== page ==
The issue that remains in question during divorce proceedings includes the division of assets and liabilities for property division in a divorce settlement agreement. The assets include the marital property, which the couple acquired before and after the marriage. However, the question arises of whether the couple is open to negotiating and agreeing on their own on how they will be dividing the assets and liabilities, or whether, in the case of disagreements, they want the court to decide for them.
The ownership of matrimonial property could be determined by the model on which it is based. Widely, there are two models of ownership, which are:
Separate Ownership Model
This model is based upon the concept of individualism. Under this model, if property has been acquired or bought by an individual before the marriage or even after the marriage, it will continue to be retained by that spouse only. The other spouse has no right to claim ownership of the property. This particular model is mostly practised in those countries where the couple, collectively as well as individually, holds financial independence and has a stable economic background. Due to this, there is no scope for tension between the spouses regarding the ownership of the property after the dissolution of their marriage. Thus, in countries where a separate ownership model is followed, it is easier to division of assets between the spouses on the basis of the title deeds to the property.
Community Ownership Model
This model is based on the assumption that the spouses commonly own the property, and after their divorce it has to be equally division of assets between them. The fundamental idea behind this concept is that spouses should not only contribute monetarily to purchasing the property, but also make non-financial contributions. This is to ensure that the efforts of the non-working spouse are not taken for granted and that financial security is provided.
In countries like England and India, the separate ownership model for the distribution of marital property is followed, whereas a few countries like Sweden and France follow the community ownership model.
The Prohibition of Benami Transaction Act, 1988, also known as “the Act,” governs Benami transactions, which are when a person purchases property in the name of their spouse. Section 4 of this Act explicitly prohibits the right to recover property held by Benami. For example, if a husband purchases a property in the name of his wife, he will not be allowed to have title to that property unless the husband proves that he was the one who paid the consideration for purchasing the property in the name of his wife from his known sources. If he is able to prove that, then Section 4 of the said Act will not be applicable. Sec. 2 (9) A(iii) of the said Act states that “any person being an individual in the name of his spouse or in the name of any child of such an individual and the consideration for such property has been provided or paid out of the known sources of the individual;” hence, the husband will be able to claim title over the property even if the property was purchased in the name of his wife.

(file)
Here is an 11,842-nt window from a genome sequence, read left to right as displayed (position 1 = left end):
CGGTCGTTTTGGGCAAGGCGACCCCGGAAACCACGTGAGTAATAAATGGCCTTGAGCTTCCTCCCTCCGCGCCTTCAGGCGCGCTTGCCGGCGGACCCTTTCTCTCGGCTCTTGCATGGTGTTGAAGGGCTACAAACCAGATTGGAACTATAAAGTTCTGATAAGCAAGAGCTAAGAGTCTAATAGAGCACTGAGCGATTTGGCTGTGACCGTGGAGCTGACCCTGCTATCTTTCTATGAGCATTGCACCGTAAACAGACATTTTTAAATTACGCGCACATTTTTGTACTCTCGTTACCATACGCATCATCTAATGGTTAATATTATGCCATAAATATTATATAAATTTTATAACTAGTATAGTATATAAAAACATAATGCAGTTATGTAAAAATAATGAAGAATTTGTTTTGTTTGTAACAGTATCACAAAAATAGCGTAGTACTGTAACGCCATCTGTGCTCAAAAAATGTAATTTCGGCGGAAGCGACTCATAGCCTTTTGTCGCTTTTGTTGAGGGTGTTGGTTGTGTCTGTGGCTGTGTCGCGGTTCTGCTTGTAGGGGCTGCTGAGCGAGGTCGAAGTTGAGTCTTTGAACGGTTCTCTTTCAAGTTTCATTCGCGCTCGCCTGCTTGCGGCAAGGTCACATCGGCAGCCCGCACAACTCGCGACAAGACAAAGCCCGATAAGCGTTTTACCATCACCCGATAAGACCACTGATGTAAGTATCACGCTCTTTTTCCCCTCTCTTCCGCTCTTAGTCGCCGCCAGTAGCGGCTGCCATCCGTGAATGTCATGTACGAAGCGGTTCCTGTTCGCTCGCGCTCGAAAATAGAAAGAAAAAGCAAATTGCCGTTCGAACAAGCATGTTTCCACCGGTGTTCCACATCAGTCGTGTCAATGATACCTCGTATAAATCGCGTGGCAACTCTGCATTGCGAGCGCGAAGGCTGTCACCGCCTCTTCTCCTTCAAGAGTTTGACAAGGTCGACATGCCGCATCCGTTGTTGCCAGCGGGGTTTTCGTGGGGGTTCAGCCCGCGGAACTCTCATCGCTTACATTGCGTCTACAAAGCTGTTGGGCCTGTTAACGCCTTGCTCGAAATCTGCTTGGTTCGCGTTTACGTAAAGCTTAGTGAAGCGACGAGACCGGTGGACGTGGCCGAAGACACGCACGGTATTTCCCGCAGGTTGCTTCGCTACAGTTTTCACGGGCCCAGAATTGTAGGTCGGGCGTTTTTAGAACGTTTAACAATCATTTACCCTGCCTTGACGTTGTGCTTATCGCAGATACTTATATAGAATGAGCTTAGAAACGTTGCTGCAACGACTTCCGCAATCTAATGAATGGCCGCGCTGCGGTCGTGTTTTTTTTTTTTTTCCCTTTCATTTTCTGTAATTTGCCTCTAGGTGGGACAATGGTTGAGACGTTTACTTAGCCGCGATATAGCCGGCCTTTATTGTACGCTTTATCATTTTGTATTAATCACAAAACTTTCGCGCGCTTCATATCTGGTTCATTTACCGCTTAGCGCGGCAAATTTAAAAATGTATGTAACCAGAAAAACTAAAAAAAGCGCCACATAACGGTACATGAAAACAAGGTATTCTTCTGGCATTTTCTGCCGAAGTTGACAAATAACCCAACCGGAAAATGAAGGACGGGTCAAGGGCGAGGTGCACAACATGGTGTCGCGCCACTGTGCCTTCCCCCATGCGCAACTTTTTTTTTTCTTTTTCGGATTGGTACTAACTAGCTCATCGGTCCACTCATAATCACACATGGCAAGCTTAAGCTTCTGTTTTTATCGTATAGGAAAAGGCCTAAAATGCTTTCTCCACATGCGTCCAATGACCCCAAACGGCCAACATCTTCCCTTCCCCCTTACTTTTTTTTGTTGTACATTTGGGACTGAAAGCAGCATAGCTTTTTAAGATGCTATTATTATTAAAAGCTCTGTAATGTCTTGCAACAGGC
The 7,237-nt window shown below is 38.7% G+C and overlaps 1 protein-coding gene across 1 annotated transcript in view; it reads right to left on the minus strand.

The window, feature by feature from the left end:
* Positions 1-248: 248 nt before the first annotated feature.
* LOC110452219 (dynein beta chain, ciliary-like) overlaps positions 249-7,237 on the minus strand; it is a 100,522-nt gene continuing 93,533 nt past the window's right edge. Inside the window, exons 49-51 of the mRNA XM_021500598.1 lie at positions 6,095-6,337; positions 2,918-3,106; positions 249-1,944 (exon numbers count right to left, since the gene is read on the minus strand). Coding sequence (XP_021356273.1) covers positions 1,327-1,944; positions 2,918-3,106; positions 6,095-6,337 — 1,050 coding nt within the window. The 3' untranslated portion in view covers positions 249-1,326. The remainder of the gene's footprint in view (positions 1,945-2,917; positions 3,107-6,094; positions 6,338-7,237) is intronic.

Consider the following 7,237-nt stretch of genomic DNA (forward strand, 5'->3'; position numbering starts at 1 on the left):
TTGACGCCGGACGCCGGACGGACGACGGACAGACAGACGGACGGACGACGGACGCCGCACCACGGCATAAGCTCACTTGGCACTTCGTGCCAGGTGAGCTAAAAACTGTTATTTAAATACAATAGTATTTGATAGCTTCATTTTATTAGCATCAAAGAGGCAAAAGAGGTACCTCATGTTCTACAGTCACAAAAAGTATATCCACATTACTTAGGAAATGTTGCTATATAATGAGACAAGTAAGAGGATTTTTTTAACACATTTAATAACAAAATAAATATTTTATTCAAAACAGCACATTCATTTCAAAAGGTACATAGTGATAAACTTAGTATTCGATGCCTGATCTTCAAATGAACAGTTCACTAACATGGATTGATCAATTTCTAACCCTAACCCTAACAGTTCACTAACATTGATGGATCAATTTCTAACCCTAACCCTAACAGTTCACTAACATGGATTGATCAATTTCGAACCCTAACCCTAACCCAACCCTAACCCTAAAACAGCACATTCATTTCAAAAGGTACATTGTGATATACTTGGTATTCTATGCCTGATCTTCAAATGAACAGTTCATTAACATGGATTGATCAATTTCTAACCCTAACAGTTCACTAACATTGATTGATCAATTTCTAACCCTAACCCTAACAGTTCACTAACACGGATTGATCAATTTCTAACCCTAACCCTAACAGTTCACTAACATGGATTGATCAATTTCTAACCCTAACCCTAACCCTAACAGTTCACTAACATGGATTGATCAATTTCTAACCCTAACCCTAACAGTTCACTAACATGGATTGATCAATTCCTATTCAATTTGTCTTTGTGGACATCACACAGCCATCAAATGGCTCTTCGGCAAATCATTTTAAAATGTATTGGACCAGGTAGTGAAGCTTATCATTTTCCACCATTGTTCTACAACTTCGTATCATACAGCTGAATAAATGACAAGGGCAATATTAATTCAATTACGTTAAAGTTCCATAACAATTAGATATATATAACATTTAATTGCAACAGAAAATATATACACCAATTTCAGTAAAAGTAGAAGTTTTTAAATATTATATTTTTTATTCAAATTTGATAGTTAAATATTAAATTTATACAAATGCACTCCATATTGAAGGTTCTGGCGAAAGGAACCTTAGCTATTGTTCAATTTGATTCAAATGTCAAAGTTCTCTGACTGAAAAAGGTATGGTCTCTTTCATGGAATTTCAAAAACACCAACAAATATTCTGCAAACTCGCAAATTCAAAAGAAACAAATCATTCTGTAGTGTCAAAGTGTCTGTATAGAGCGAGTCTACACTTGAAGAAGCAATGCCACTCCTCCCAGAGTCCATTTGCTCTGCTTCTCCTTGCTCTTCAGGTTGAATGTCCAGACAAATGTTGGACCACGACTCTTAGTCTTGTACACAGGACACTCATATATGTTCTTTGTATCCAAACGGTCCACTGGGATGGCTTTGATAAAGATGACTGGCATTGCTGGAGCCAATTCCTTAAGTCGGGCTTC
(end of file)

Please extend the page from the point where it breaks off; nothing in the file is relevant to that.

When The Agreement To Division Of Assets And Debt Is Absent?
In the case where the agreement of division of assets and debts between the spouses does not exist and the couple fails to divide their marital property, the court, as per Section 27 of the Hindu Marriage Act 1955, will divide the marital property in a fair manner. Furthermore, the marital property also includes the property that was gifted or presented to any of the spouses during their marriage ceremonies as well as before and after the marriage.
Procedure of Court Dividing the Marital Property
The courts, when dividing marital property, follow a common practise based upon individual contribution and ownership. Ownership of the property is an essential question that is asked by the court at the beginning of the division of assets proceedings.
Joint Ownership- Both Contributed
If the couple holds joint property that was purchased with the contributions of both spouses, then it will be divided proportionally based on the ratio of their contributions. The individual’s equity will be considered by the court during the division of assets of marital property. For example, if the husband had paid 70% of the total expenses incurred during the purchase of the property, he would be entitled to 70% of the current value of the property, which would be determined by the court.
Joint Ownership – Only One Contributed
In cases where marital property is owned by both spouses but only one of them contributed to purchasing it, if the spouse is able to prove he or she paid the amount through his or her known sources, he or she may acquire the full property, irrespective of the fact that the property was owned jointly. But if the spouse is not able to prove the same, then the division of assets in equal shares between the spouses.
One Has Contributed Other Has Title
In these cases, the first and foremost duty of the court is to determine the nature of the property and whether it will fall into the category of a Benami transaction or not. If a husband purchases a property in the name of his wife, he will not be allowed to have title over that property unless the husband proves that he was the one who paid the consideration for purchasing the property in the name of his wife from his known sources. If he is able to prove that, then Section 4 of the said Act will not be applicable.
During the divorce of the couple, it becomes essential to division of assets between them in a just and fair manner. This can be possible if any agreement regarding the same exists prior to the divorce proceedings, or the court will have to decide. The methods through which the court will decide are mentioned in the above article.
Read Our Article: Understanding The Legal Requirements For A Divorce Settlement Agreement